Well, the trip has been completed, the bags are unpacked, and the tears have been shed. The 2009 SHOT Show is over. Now that we’ve had a couple of days rest, we’re going to wrap up our coverage of the show with a final article about it, and get on with business. However, that’s not to say that more news won’t be coming your way as a result of the SHOT Show. Far from it! Several Woods Monkey folks went to the show, and we received gear samples to bring back with us to test and review. Also, we’ve got plenty of news items and releases to go through to share with our audience over the next few days. Finally, and most importantly, we made a lot of contacts with manufacturers at the show who make fantastic outdoors products. The relationships developed with those contacts will bear fruit over the next couple of months as we receive even more gear to evaluate and get the inside scoop on news they might have to share. So, just because the actual show is over, the after-shocks of it will be felt for months to come. We hope you stay with us, because we think we’ve got a great line-up of articles in store for your education and entertainment during the coming year. In the meantime, though, I just want to look back on the past week at the SHOT Show and give a little commentary about the things we saw, and about the products that stood out in our minds.
One of those things that stick out in my mind, and is dear to my heart is a new lever-action rifle from Marlin. The 1895SBL is basically a Guide Gun on ‘roids. It has an XS lever rail for various optics for the user to install. It has a laminated stock, and it sports a six round ammunition tube instead of the Guide Gun’s four round version. Nice huh? Well, they didn’t stop there. They also added an enlarged loop lever that will come in handy for those with gloved hands using the rifle on the trail during cold weather. I already own a Guide Gun, but I am greatly impressed with this iteration of the rifle because it adds a few enhancements that I had already considered myself. Marlin saved me the trouble. Combine all of this with the Guide Gun’s stainless barrel, and you’ve got a handy package for beating down the brush in even the wildest areas of this continent or any other. Kudos to Marlin for taking the extra step in augmenting an already great rifle!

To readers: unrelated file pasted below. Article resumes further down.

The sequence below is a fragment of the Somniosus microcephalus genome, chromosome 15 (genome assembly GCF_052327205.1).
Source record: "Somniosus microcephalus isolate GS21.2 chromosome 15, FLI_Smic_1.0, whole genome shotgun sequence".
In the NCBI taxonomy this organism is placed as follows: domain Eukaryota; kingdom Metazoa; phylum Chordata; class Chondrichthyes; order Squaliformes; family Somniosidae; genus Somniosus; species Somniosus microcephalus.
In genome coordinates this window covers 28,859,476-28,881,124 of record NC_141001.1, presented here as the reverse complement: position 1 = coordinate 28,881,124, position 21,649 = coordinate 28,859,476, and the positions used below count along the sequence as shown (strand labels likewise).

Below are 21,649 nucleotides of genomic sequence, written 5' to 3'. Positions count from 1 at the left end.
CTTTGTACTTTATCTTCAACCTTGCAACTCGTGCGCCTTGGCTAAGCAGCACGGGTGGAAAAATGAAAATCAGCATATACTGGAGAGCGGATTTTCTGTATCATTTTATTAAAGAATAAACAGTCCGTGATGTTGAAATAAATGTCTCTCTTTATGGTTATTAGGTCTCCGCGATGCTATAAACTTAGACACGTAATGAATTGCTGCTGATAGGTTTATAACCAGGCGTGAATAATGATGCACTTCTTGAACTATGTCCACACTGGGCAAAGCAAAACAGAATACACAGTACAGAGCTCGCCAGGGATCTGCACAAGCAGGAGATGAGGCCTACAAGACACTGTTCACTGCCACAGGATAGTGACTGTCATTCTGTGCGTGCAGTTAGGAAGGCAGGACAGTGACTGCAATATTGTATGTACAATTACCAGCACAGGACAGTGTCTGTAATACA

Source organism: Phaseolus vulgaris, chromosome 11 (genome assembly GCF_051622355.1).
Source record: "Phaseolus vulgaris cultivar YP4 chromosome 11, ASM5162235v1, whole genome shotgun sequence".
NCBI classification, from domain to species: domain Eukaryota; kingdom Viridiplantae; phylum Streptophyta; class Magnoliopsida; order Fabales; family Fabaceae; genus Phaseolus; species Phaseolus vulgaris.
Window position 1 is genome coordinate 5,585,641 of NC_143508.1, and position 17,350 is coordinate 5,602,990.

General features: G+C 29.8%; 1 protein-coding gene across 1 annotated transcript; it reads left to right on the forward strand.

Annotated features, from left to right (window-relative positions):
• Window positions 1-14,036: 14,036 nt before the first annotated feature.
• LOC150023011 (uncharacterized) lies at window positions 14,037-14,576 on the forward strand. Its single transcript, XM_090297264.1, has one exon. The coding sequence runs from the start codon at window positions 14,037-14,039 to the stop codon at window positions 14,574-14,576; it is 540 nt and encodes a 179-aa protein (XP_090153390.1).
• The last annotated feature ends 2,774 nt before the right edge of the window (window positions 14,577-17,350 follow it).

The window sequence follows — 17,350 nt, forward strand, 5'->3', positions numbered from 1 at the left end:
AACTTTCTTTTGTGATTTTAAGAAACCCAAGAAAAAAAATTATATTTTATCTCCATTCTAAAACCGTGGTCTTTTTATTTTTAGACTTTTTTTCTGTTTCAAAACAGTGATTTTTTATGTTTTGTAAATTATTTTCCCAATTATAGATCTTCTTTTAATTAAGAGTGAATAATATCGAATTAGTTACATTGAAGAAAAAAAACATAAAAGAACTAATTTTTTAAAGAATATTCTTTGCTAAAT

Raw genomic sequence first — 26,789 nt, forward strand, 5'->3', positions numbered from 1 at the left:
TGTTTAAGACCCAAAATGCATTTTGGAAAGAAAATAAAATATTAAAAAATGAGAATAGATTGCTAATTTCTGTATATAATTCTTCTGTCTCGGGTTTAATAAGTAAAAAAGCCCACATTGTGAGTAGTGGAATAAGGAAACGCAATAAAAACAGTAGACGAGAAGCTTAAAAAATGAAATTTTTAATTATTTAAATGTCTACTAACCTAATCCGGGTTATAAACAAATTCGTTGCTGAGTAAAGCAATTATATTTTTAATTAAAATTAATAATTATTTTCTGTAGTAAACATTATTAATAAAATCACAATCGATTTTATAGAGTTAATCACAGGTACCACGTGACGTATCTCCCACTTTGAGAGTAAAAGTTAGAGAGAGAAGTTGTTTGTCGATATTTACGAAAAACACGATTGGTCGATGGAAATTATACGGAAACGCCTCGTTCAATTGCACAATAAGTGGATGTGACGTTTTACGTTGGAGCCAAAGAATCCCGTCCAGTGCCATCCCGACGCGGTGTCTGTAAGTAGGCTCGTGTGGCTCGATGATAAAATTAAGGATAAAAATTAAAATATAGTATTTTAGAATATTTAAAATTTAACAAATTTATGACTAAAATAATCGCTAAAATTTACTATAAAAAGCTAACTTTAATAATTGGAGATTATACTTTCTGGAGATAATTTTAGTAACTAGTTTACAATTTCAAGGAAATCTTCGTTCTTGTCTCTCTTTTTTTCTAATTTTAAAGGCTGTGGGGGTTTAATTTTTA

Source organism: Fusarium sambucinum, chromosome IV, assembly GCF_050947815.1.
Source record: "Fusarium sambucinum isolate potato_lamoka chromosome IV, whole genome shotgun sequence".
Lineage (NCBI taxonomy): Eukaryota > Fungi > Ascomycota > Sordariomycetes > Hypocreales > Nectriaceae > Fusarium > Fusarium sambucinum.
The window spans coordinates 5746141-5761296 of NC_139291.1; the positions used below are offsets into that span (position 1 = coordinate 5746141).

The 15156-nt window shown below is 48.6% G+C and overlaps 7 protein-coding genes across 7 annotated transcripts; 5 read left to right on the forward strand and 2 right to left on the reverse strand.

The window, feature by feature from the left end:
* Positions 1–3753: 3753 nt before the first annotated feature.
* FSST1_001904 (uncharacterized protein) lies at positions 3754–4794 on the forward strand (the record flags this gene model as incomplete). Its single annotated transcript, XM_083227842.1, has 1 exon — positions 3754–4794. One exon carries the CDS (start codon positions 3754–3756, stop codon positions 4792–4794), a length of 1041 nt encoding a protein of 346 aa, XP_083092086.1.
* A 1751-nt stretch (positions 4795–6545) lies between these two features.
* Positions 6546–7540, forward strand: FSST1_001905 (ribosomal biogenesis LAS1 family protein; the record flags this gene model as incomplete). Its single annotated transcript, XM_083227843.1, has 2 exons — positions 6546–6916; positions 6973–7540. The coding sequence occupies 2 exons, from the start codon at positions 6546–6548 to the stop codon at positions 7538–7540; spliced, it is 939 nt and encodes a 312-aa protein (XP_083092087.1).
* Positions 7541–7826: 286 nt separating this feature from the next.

There were other nice products as well. We had a chance to take a look at a large number of companies that sell different types of LED lights. One manufacturer of LED lights that continues to amaze us is Fenix Lights. We had a chance to speak with a representative from Fenix Lights U.S.A. that gave us an inside look of some of the newly available products and the products that are coming out soon. One of those is the weapons light (showed in the picture) that is activated via a pressure switch. While this is not really anything new in the market, it’s good to see Fenix Lights stepping into this arena because they are producing excellent products at a very reasonable price, and that translates into fantastic value. We were told that a couple of items would be sent our way for evaluation, and as soon as we can follow up and get those product in-house for hands-on time, we’ll let you know our impressions. To date, every Fenix light we’ve tried has been an exceptional value.
Another booth where we stopped by and saw some great items was Adventure Medical Kits. We’ve long been a fan of the products that Adventure Medical Kits put out in the past. But, they’ve stepped up their game in the last couple of years by introducing products that deal with outdoors survival, and not just having to do with medical needs. This move was precipitated by their collaboration with Doug Ritter of Equipped To Survive when he put together his Pocket Survival Pak. More recently, they’ve taken to marketing not only some of the individual products found in the Pocket Survival Pak, but they’ve also stepped it up by introducing other kits for that niche market as well. One of those products is the S.O.L. 3 Kit which includes items for medical, survival, and repair needs out in the field. We mentioned this kit in a previous article, but since it’s new to the market, we want people to be aware of its existence as it provides a nice selection of gear for those that either don’t have the time or the inclination to put together a kit for themselve.